History and Nature in Ayia Napa
From Nissi Beach to Sandy Bay
One of the major reasons to visit Cyprus is the beaches, of which Ayia Napa has 14. Nissi Beach and Nissi Bay are particular attractions, but (from east to west) Konnos Bay, Pernera, Sandy Bay, Macronissos and Agia Thekla are popular as well, and most of Ayia Napa’s beaches have lifeguards in the summer, toilets, showers and snack bars. Water sports such as water skiing, windsurfing, canoeing, scuba diving and speed boating are great for those who wish to take life at a faster pace.
Ayia Napa Monastery
The 15th century Ayia Napa Monastery is a landmark attraction for tourists to the resort. According to local tradition, the church was built on the site of a cave where a glowing icon (probably dating from between the 7th or 8th centuries) of the Virgin Mary was discovered by a hunter. It is believed that the monastery was built on a site that was founded during the ancient Byzantine era, and for this reason it makes for a fascinating tour into the past.
Junipers in Cape Greco
Although beach parties, boat parties and club trips are an exciting feature of holidays in Ayia Napa, there’s plenty of natural beauty that complements the resort as well. In particular, Cape Greco - designated a National Forest Park in 1993 - is one of the most beautiful places to visit in Cyprus. An oasis headland nestled between Ayia Napa and the neighbouring town of Protaras, Cape Greco is covered with hiking trails and endemic plant species including orchids and rare flowers. Keep an eye out for the notorious Ayia Napa sea monster, which allegedly has made its home on this peninsula.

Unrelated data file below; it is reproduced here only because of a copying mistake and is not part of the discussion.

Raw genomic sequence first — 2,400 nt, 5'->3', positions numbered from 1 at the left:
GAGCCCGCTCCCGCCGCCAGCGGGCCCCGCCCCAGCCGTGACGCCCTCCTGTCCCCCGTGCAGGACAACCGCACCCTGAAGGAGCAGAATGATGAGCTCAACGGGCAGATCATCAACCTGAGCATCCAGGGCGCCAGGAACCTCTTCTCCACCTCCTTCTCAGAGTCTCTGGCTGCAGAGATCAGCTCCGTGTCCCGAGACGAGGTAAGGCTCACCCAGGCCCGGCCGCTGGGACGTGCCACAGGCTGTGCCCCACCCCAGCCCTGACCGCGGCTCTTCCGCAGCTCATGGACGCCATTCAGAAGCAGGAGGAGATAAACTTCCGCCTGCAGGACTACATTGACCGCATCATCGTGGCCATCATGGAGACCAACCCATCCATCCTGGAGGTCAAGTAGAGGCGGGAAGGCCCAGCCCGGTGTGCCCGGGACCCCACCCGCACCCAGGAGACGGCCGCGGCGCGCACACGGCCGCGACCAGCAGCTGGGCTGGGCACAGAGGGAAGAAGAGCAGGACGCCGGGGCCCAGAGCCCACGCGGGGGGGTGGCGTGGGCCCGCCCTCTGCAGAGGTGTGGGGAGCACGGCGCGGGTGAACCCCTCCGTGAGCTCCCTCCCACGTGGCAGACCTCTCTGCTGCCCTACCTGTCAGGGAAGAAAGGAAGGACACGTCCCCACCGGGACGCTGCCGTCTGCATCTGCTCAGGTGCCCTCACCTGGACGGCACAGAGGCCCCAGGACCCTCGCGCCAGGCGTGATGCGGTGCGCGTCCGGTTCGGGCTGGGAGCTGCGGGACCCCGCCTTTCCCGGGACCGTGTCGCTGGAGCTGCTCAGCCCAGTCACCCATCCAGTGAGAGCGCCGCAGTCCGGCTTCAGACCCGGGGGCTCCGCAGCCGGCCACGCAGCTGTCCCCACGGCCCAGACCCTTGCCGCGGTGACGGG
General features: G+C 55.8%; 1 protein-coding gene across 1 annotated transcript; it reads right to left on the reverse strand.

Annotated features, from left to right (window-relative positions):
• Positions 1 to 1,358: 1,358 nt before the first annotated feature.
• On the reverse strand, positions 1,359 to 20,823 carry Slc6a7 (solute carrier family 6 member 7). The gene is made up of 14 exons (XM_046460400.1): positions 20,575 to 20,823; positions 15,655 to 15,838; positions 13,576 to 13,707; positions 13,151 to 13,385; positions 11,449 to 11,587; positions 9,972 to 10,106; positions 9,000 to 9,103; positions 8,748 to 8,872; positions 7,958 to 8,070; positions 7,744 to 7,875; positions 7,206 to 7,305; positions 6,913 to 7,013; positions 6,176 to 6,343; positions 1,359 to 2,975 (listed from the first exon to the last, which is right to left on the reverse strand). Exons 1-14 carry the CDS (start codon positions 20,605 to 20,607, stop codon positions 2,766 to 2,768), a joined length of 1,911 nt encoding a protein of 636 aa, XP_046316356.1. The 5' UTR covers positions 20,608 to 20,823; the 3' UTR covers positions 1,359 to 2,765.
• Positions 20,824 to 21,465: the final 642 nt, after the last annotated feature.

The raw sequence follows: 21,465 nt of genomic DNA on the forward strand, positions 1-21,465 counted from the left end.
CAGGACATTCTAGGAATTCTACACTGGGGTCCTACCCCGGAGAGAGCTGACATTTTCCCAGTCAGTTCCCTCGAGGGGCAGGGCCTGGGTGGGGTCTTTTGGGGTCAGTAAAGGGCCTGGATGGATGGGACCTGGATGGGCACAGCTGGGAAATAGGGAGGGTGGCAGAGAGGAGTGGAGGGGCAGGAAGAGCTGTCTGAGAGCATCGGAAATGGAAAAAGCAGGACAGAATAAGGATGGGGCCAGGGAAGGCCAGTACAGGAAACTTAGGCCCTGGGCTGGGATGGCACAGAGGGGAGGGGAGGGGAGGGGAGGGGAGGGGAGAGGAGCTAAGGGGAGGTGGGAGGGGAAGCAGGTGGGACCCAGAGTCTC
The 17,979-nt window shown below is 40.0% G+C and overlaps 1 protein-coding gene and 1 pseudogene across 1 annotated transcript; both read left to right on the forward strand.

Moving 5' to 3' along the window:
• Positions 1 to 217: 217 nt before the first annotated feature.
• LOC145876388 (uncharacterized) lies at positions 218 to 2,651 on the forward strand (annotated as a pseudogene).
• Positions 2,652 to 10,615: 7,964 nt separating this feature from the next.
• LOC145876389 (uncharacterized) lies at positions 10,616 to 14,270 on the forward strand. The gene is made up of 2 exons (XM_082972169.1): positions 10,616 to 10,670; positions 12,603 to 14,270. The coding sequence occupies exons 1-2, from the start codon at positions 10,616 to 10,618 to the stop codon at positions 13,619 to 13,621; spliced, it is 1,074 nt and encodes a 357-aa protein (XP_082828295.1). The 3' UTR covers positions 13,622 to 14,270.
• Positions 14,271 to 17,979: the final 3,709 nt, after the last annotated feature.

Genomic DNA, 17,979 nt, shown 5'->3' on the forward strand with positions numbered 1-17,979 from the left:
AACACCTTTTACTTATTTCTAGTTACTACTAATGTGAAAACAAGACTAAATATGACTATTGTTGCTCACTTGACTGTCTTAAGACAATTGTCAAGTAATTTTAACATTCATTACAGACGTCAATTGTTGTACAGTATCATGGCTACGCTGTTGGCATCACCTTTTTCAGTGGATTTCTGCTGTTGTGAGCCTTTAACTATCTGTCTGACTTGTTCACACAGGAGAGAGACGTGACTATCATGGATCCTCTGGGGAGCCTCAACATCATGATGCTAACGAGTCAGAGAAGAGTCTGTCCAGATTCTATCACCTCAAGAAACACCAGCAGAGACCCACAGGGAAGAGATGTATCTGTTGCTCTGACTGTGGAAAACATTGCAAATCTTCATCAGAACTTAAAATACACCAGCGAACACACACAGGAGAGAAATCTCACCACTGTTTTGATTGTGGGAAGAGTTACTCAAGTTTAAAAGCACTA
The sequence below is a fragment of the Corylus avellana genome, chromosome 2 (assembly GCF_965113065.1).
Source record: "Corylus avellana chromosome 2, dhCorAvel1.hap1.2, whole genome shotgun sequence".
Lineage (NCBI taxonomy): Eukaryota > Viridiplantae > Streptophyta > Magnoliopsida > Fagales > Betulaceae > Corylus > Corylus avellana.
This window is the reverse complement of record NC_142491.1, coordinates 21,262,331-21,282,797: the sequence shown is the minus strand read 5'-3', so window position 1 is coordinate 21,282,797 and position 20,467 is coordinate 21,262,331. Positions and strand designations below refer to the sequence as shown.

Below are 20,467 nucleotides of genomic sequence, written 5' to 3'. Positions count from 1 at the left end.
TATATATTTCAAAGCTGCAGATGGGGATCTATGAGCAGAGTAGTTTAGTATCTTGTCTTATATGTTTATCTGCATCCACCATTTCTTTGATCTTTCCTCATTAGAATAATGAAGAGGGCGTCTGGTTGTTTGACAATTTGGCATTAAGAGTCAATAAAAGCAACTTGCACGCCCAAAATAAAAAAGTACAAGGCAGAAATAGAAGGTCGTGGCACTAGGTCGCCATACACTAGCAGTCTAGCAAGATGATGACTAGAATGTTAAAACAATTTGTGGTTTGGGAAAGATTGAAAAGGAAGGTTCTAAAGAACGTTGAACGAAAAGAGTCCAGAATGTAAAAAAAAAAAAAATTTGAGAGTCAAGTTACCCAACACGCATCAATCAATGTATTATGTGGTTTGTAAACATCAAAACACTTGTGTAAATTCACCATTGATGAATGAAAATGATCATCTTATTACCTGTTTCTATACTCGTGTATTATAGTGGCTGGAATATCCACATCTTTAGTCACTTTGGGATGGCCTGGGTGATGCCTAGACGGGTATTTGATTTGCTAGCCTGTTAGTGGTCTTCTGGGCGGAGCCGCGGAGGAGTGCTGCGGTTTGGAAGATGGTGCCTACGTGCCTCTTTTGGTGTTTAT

Once a sleepy fishing village, Ayia Napa has transformed into one of the biggest and busiest resorts in Cyprus. Just 25 miles from Larnaca International Airport, it’s famous not just for parties but also its sunny, sandy beaches in Nissi and Sandy Bay.